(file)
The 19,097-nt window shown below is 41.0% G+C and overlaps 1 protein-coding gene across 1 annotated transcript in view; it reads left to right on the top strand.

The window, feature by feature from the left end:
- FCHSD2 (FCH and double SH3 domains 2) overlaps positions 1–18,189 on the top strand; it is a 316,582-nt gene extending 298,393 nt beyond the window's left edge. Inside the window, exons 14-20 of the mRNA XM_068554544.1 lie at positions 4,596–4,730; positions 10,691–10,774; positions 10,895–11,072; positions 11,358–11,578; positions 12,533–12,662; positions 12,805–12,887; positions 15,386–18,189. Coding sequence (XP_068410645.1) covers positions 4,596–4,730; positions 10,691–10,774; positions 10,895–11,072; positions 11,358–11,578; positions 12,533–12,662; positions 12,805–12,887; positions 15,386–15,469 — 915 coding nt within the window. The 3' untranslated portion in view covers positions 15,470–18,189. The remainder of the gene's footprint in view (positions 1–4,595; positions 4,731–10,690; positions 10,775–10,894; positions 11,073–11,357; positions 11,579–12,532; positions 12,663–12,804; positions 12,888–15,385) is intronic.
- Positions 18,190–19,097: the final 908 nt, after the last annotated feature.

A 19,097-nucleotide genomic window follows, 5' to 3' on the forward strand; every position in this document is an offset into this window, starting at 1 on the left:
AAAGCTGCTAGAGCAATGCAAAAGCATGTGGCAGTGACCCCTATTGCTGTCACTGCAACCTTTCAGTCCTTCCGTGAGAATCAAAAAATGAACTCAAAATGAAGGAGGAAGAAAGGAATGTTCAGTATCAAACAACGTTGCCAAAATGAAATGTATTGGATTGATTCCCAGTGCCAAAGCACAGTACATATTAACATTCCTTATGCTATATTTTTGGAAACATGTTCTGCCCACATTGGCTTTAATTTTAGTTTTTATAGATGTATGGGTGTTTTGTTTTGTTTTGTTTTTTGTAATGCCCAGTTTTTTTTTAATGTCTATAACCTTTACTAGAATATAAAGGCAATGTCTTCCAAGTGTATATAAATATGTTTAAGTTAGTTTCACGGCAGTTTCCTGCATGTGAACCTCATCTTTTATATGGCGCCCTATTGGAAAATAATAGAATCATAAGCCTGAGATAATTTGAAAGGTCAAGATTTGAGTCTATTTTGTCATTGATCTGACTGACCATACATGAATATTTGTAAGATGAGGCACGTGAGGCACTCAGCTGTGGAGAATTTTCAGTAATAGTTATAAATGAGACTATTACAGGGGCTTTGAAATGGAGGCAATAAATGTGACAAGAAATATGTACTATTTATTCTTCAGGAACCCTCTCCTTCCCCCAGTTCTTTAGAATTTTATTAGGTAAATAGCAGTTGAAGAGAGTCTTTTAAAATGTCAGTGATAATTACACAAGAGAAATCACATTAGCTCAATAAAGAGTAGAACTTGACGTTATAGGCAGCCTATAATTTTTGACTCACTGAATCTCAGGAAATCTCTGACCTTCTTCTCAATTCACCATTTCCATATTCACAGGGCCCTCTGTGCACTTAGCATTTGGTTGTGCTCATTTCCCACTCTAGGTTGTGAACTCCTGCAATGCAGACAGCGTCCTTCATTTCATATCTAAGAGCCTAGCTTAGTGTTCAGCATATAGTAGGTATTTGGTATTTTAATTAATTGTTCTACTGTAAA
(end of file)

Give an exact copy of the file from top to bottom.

The 19,097-nt window shown below is 41.0% G+C and overlaps 1 protein-coding gene across 1 annotated transcript in view; it reads left to right on the top strand.

The window, feature by feature from the left end:
- FCHSD2 (FCH and double SH3 domains 2) overlaps positions 1–18,189 on the top strand; it is a 316,582-nt gene extending 298,393 nt beyond the window's left edge. Inside the window, exons 14-20 of the mRNA XM_068554544.1 lie at positions 4,596–4,730; positions 10,691–10,774; positions 10,895–11,072; positions 11,358–11,578; positions 12,533–12,662; positions 12,805–12,887; positions 15,386–18,189. Coding sequence (XP_068410645.1) covers positions 4,596–4,730; positions 10,691–10,774; positions 10,895–11,072; positions 11,358–11,578; positions 12,533–12,662; positions 12,805–12,887; positions 15,386–15,469 — 915 coding nt within the window. The 3' untranslated portion in view covers positions 15,470–18,189. The remainder of the gene's footprint in view (positions 1–4,595; positions 4,731–10,690; positions 10,775–10,894; positions 11,073–11,357; positions 11,579–12,532; positions 12,663–12,804; positions 12,888–15,385) is intronic.
- Positions 18,190–19,097: the final 908 nt, after the last annotated feature.

A 19,097-nucleotide genomic window follows, 5' to 3' on the forward strand; every position in this document is an offset into this window, starting at 1 on the left:
AAAGCTGCTAGAGCAATGCAAAAGCATGTGGCAGTGACCCCTATTGCTGTCACTGCAACCTTTCAGTCCTTCCGTGAGAATCAAAAAATGAACTCAAAATGAAGGAGGAAGAAAGGAATGTTCAGTATCAAACAACGTTGCCAAAATGAAATGTATTGGATTGATTCCCAGTGCCAAAGCACAGTACATATTAACATTCCTTATGCTATATTTTTGGAAACATGTTCTGCCCACATTGGCTTTAATTTTAGTTTTTATAGATGTATGGGTGTTTTGTTTTGTTTTGTTTTTTGTAATGCCCAGTTTTTTTTTAATGTCTATAACCTTTACTAGAATATAAAGGCAATGTCTTCCAAGTGTATATAAATATGTTTAAGTTAGTTTCACGGCAGTTTCCTGCATGTGAACCTCATCTTTTATATGGCGCCCTATTGGAAAATAATAGAATCATAAGCCTGAGATAATTTGAAAGGTCAAGATTTGAGTCTATTTTGTCATTGATCTGACTGACCATACATGAATATTTGTAAGATGAGGCACGTGAGGCACTCAGCTGTGGAGAATTTTCAGTAATAGTTATAAATGAGACTATTACAGGGGCTTTGAAATGGAGGCAATAAATGTGACAAGAAATATGTACTATTTATTCTTCAGGAACCCTCTCCTTCCCCCAGTTCTTTAGAATTTTATTAGGTAAATAGCAGTTGAAGAGAGTCTTTTAAAATGTCAGTGATAATTACACAAGAGAAATCACATTAGCTCAATAAAGAGTAGAACTTGACGTTATAGGCAGCCTATAATTTTTGACTCACTGAATCTCAGGAAATCTCTGACCTTCTTCTCAATTCACCATTTCCATATTCACAGGGCCCTCTGTGCACTTAGCATTTGGTTGTGCTCATTTCCCACTCTAGGTTGTGAACTCCTGCAATGCAGACAGCGTCCTTCATTTCATATCTAAGAGCCTAGCTTAGTGTTCAGCATATAGTAGGTATTTGGTATTTTAATTAATTGTTCTACTGTAAA